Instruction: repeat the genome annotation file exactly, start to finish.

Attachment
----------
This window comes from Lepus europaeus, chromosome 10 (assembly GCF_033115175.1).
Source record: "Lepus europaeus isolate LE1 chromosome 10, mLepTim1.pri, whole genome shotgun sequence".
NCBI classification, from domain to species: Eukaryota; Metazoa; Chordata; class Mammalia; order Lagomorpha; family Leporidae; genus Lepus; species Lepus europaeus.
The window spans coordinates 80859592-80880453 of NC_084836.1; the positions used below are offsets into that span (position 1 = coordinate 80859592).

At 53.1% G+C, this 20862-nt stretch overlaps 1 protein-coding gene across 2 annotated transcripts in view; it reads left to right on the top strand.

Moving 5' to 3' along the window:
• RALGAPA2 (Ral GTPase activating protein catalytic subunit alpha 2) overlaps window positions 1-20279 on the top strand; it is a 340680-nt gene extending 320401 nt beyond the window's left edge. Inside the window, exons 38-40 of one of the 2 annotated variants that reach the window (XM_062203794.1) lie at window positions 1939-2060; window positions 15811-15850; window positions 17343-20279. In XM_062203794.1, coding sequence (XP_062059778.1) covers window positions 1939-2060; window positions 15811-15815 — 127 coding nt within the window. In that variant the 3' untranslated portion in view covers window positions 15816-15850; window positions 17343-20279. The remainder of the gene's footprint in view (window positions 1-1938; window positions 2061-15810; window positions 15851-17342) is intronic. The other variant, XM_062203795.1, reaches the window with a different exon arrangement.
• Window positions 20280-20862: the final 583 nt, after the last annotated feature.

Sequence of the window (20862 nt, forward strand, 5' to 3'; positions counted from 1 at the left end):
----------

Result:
This window comes from Lepus europaeus, chromosome 10 (assembly GCF_033115175.1).
Source record: "Lepus europaeus isolate LE1 chromosome 10, mLepTim1.pri, whole genome shotgun sequence".
NCBI classification, from domain to species: Eukaryota; Metazoa; Chordata; class Mammalia; order Lagomorpha; family Leporidae; genus Lepus; species Lepus europaeus.
The window spans coordinates 80859592-80880453 of NC_084836.1; the positions used below are offsets into that span (position 1 = coordinate 80859592).

At 53.1% G+C, this 20862-nt stretch overlaps 1 protein-coding gene across 2 annotated transcripts in view; it reads left to right on the top strand.

Moving 5' to 3' along the window:
• RALGAPA2 (Ral GTPase activating protein catalytic subunit alpha 2) overlaps window positions 1-20279 on the top strand; it is a 340680-nt gene extending 320401 nt beyond the window's left edge. Inside the window, exons 38-40 of one of the 2 annotated variants that reach the window (XM_062203794.1) lie at window positions 1939-2060; window positions 15811-15850; window positions 17343-20279. In XM_062203794.1, coding sequence (XP_062059778.1) covers window positions 1939-2060; window positions 15811-15815 — 127 coding nt within the window. In that variant the 3' untranslated portion in view covers window positions 15816-15850; window positions 17343-20279. The remainder of the gene's footprint in view (window positions 1-1938; window positions 2061-15810; window positions 15851-17342) is intronic. The other variant, XM_062203795.1, reaches the window with a different exon arrangement.
• Window positions 20280-20862: the final 583 nt, after the last annotated feature.

Sequence of the window (20862 nt, forward strand, 5' to 3'; positions counted from 1 at the left end):